February 2016 AIS Spotlight
Letter from the Director
Dear friends –
Just like phosphorus or nitrogen, aquatic invasive species are pollutants that affect the quality of our lakes, rivers, and wetlands. They negatively impact our ability to enjoy our state’s natural resources as well as the ecosystems and wildlife that these waters support. In some places, they are even interfering with our ability to ensure clean drinking water for residents.
That’s precisely why we at MAISRC are pleased to see AIS included as a top-priority issue at the Governor’s Water Summit later this week, and why I was happy to accept the invitation to help plan the event. It will bring together a wide variety of stakeholders, including water quality experts, farmers, legislators, and interested members of the public, and will help guide the administration’s water agenda for the coming years.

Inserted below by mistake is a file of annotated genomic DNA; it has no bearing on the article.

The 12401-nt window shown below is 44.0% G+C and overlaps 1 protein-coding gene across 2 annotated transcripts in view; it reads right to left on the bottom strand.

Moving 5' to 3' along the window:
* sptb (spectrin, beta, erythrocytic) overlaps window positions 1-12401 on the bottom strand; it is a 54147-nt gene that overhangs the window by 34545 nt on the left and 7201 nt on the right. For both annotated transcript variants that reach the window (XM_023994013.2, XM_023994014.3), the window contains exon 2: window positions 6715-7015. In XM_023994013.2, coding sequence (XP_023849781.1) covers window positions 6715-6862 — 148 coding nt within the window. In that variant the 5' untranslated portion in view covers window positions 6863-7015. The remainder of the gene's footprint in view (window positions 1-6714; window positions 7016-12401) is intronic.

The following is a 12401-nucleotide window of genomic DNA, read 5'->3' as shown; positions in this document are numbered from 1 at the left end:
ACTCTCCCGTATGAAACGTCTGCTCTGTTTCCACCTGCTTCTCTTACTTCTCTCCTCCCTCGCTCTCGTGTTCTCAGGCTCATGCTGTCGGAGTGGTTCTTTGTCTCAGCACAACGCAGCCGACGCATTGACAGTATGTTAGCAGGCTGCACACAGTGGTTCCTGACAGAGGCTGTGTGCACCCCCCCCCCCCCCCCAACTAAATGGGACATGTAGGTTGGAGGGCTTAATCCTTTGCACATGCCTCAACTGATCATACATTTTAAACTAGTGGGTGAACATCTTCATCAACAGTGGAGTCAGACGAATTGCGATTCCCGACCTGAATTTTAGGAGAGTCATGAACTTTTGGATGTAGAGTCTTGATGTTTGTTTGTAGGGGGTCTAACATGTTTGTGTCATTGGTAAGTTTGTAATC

Our collective efforts in the fight against AIS have been gaining momentum, but it’s still not enough to get the job done right. It’s important to let the Governor know that as a state, we need to be smarter about our work to prevent and manage AIS; a task we cannot do without increased and sustained funding of our efforts. Specifically:
- Prevention efforts need to be effectively and efficiently targeted toward the highest risk species and toward areas with the greatest risk of being infested. Research is needed to help determine these risks and to inform government decision-making so that the right policies are created and enforced.
- Networks of citizen scientists, such as AIS Detectors, are needed to ensure that new infestations of AIS are detected as quickly as possible. This needs to be paired with truly rapid control responses at all levels. MAISRC is working to improve early detection tools, and with its science-driven partnership with University of Minnesota Extension, is working with partners around the state to empower this kind of action.